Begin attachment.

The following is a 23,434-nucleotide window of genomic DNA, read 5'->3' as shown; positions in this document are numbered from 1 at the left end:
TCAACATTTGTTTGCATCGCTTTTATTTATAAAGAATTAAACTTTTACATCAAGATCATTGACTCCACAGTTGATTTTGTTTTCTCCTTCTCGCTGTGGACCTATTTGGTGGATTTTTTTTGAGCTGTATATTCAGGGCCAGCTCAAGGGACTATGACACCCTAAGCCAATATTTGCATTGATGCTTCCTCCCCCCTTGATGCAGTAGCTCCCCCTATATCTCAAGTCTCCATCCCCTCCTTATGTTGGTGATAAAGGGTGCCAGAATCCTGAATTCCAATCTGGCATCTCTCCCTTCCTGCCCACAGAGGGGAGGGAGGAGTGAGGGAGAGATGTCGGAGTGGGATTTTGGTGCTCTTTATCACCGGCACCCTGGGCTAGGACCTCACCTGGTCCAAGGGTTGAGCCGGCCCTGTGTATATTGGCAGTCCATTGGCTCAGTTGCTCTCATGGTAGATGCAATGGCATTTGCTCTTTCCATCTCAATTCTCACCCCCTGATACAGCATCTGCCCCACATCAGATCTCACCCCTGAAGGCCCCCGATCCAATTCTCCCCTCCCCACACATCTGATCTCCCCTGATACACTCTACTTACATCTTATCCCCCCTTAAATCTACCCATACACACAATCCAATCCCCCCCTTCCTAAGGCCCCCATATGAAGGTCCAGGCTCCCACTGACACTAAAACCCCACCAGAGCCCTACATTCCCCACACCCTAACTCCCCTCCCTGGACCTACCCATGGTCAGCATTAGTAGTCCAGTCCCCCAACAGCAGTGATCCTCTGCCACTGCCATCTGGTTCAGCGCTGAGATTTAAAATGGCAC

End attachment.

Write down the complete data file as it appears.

The following is a 23,434-nucleotide window of genomic DNA, read 5'->3' as shown; positions in this document are numbered from 1 at the left end:
TCAACATTTGTTTGCATCGCTTTTATTTATAAAGAATTAAACTTTTACATCAAGATCATTGACTCCACAGTTGATTTTGTTTTCTCCTTCTCGCTGTGGACCTATTTGGTGGATTTTTTTTGAGCTGTATATTCAGGGCCAGCTCAAGGGACTATGACACCCTAAGCCAATATTTGCATTGATGCTTCCTCCCCCCTTGATGCAGTAGCTCCCCCTATATCTCAAGTCTCCATCCCCTCCTTATGTTGGTGATAAAGGGTGCCAGAATCCTGAATTCCAATCTGGCATCTCTCCCTTCCTGCCCACAGAGGGGAGGGAGGAGTGAGGGAGAGATGTCGGAGTGGGATTTTGGTGCTCTTTATCACCGGCACCCTGGGCTAGGACCTCACCTGGTCCAAGGGTTGAGCCGGCCCTGTGTATATTGGCAGTCCATTGGCTCAGTTGCTCTCATGGTAGATGCAATGGCATTTGCTCTTTCCATCTCAATTCTCACCCCCTGATACAGCATCTGCCCCACATCAGATCTCACCCCTGAAGGCCCCCGATCCAATTCTCCCCTCCCCACACATCTGATCTCCCCTGATACACTCTACTTACATCTTATCCCCCCTTAAATCTACCCATACACACAATCCAATCCCCCCCTTCCTAAGGCCCCCATATGAAGGTCCAGGCTCCCACTGACACTAAAACCCCACCAGAGCCCTACATTCCCCACACCCTAACTCCCCTCCCTGGACCTACCCATGGTCAGCATTAGTAGTCCAGTCCCCCAACAGCAGTGATCCTCTGCCACTGCCATCTGGTTCAGCGCTGAGATTTAAAATGGCAC